When Can You Start Toilet Training?

Just like walking, children cannot be toilet trained before they are physically ready.  That usually happens around 18 months. But like walking, some children are physically ready a bit earlier.  WAIT!  Using the toilet by yourself is so much more than physical readiness.

Potty training is a complex skill, with cognitive, sensory, motor and behavioral components.  Saying that you can’t do anything at all until the child asks to be trained is as silly as carrying your infant around all day until he tells you that he is ready to walk now.  Babies spend every day from birth onward refining the skills for walking.  The same could be said of potty training, but only when parents understand how to do effective pre-training.

My new book, The Practical Guide to Toilet Training Your Child With Low Muscle Tone, helps parents learn about good pre-training as well as all the skills needed for potty use.  Pre-training is when parents expand elimination awareness, relevant language and toileting knowledge in their infants and toddlers.  No pressure, no fights and no failure.  You can’t fail pre-training!  My book is targeted to children with low tone, but every parent can use these pre-training concepts successfully.   Children with low tone are more like typically-developing children than most of their parents can imagine.

Children that have been well prepared are going to show readiness signs sooner, and be more motivated and excited to train.  This is because training readiness isn’t just biology, folks!

Will early training harm children?  I think it depends on what you mean by “early” and “training”.  Forcing a child to do anything, shaming a child, and having repeated failures is never good for children of any age.  It just doesn’t work.

Older kids can learn faster because they have more motor and cognitive skills, but they may have entered the defiant stage of toddlerhood.  That can make potty training a nightmare. They have left that perfect training period that the Baby Whisperer, Tracy Hogg, speaks so eloquently about.  Her ideal training situation is the phase in which children still want to please adults, have the physical abilities to get on and off a potty, and can now remember routines/understand rewards. This is typically 16-24 months.   If you have a spirited or shy child who is super-hesitant or easily frustrated, and always has been, then you need good pre-training advice even more than the parents of children with low tone!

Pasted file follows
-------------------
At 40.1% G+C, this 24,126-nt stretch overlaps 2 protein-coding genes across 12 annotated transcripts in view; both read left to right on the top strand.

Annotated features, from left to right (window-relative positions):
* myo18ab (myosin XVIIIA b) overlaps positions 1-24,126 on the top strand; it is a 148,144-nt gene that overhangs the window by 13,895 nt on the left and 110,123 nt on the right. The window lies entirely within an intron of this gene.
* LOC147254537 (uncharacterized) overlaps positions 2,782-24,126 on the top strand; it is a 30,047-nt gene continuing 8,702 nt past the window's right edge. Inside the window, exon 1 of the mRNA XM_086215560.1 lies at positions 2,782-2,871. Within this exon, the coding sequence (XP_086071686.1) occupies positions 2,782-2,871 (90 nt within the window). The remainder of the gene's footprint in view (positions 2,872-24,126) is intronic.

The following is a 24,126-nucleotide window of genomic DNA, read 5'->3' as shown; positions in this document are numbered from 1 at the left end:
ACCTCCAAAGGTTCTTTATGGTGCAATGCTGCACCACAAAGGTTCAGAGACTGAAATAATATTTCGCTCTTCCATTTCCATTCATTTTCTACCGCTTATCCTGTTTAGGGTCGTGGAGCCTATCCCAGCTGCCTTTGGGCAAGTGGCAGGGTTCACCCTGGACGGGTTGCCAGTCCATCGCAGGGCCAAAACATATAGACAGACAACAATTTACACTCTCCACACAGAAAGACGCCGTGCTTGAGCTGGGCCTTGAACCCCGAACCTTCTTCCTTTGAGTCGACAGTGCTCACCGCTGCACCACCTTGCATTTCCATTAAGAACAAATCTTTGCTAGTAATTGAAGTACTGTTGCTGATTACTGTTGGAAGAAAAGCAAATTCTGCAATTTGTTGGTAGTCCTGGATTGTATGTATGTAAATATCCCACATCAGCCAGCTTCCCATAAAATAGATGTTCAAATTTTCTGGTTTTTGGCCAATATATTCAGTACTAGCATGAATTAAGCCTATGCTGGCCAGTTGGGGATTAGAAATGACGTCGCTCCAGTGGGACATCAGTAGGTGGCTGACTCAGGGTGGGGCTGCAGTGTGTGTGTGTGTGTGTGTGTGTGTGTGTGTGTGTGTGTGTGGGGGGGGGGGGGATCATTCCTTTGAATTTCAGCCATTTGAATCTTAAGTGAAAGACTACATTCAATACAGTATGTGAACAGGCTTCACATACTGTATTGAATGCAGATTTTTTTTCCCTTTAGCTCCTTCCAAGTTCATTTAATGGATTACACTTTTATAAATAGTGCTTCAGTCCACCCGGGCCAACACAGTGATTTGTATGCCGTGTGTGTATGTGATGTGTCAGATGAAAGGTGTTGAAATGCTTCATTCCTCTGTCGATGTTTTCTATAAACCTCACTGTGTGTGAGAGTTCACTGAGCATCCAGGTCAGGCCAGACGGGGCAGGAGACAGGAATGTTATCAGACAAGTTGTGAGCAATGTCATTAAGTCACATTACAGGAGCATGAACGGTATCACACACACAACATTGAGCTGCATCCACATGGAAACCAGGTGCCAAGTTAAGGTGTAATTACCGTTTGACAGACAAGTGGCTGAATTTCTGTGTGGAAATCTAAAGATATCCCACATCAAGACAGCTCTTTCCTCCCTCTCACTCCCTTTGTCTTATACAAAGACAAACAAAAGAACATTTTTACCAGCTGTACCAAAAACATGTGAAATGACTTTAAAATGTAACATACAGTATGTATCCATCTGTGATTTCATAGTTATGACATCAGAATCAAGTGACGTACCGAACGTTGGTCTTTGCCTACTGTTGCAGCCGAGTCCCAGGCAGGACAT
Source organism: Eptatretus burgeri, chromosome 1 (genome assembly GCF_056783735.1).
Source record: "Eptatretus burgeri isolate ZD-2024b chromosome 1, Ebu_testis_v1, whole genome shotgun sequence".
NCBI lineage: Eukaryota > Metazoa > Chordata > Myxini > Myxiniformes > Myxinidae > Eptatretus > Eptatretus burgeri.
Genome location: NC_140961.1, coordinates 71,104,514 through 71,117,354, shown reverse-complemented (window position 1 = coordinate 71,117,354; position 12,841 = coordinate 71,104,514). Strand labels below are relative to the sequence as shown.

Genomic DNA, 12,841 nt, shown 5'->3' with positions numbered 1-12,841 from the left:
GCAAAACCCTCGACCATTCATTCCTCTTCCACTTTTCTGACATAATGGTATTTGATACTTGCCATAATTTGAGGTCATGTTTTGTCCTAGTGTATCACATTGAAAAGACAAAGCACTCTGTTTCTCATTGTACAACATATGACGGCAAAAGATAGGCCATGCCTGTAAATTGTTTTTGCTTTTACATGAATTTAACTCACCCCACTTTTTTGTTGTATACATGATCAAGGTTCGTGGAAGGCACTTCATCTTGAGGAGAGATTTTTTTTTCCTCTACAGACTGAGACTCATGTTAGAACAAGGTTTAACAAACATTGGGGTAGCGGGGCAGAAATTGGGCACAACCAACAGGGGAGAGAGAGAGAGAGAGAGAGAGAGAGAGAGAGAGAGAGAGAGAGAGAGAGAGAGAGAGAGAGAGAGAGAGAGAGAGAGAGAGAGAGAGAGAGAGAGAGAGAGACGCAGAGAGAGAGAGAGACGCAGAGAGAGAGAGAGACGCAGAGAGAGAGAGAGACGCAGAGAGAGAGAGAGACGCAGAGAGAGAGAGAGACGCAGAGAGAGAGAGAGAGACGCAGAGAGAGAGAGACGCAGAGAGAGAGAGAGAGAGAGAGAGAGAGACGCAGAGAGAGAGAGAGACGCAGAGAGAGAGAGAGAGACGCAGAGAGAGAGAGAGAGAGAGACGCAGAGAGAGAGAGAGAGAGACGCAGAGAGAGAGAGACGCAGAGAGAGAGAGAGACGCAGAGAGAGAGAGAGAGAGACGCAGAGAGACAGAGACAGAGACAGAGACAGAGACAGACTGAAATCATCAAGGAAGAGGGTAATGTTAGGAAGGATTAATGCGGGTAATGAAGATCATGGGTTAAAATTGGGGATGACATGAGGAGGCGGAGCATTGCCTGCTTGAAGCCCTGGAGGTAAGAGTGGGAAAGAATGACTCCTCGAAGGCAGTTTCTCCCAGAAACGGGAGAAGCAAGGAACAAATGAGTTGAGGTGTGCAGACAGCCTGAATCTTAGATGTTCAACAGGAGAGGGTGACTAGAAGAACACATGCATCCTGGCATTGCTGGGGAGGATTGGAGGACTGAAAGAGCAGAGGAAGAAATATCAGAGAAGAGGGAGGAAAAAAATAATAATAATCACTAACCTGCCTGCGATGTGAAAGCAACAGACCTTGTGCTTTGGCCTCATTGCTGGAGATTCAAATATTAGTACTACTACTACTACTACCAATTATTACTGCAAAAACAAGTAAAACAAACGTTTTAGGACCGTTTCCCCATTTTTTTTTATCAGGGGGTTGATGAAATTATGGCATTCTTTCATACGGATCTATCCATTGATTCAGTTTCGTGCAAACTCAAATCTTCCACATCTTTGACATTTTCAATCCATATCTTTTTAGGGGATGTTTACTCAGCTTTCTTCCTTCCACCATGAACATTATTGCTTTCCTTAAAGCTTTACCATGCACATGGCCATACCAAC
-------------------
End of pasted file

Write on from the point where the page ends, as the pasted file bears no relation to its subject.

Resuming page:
I think the Elimination Communication (EC) theory has a lot to offer parents who want to learn pre-training.  Low Tone and Toilet Training: What You Can Learn From Elimination Communication Theory   But EC isn’t toilet training.  The parents that used to hold their 8-month old over the potty still have to train their toddler to pee on their own.  Adults that are positive, read a child’s cues correctly, and use consistent methods that inspire rather than frustrate children will have the best results.

If you try to potty train your child when they are more likely to fight you over any request, if you use ineffective motivators or the wrong equipment, and if you express your frustration, or worse, your lack of faith in them, you will have major problems at any age.

The last lines of my book apply directly to this post:

Be prepared, be consistent, expect to practice, and stay positive!  You can do it!

My book, The Practical Guide to Toilet Training Your Child With Low Muscle Tone, is now available as an e-book on my website tranquil babies, and as a clothbound hard copy in the U.S. by contacting me through my website.  

There is NOTHING out there that explains the role of low tone in the process of potty training, and gives parents real advice that works.  Books for children with autism or cerebral palsy don’t apply in most cases.  Generic toilet training books have great suggestions that often create more frustration and failure.  I decided to change all that!

My readiness checklists make it clear what you need to work on, what your child’s strengths are, and then the remaining chapters help you from picking the right potty to transitioning to the adult toilet out in the community.  You will understand why low tone makes things more challenging, and what you can do to move forward today!



By Cathy Collyer

I am a licensed occupational therapist, licensed massage therapist, and certified CBT-i sleep coach in private practice in the NYC area. I have over 25 years of professional experience in adult and pediatric treatment. It has been a joy to help people of all ages improve their ability to grow and thrive! Occupational therapists are focused on enhancing a client's functioning in everyday life. We are practical healthcare providers, interested in teaching, adapting actions and environments, and building a client's useful skills for living their best life, regardless of their challenges. I am the author of five books, including "Staying In The Room: Managing Medical And Dental Care When You Have DID" and "The Practical Guide To Toilet Training the Autistic Child". I lecture on many subjects, including sleep, trauma, and development. Contact me to learn more about how I can help you achieve YOUR goals!

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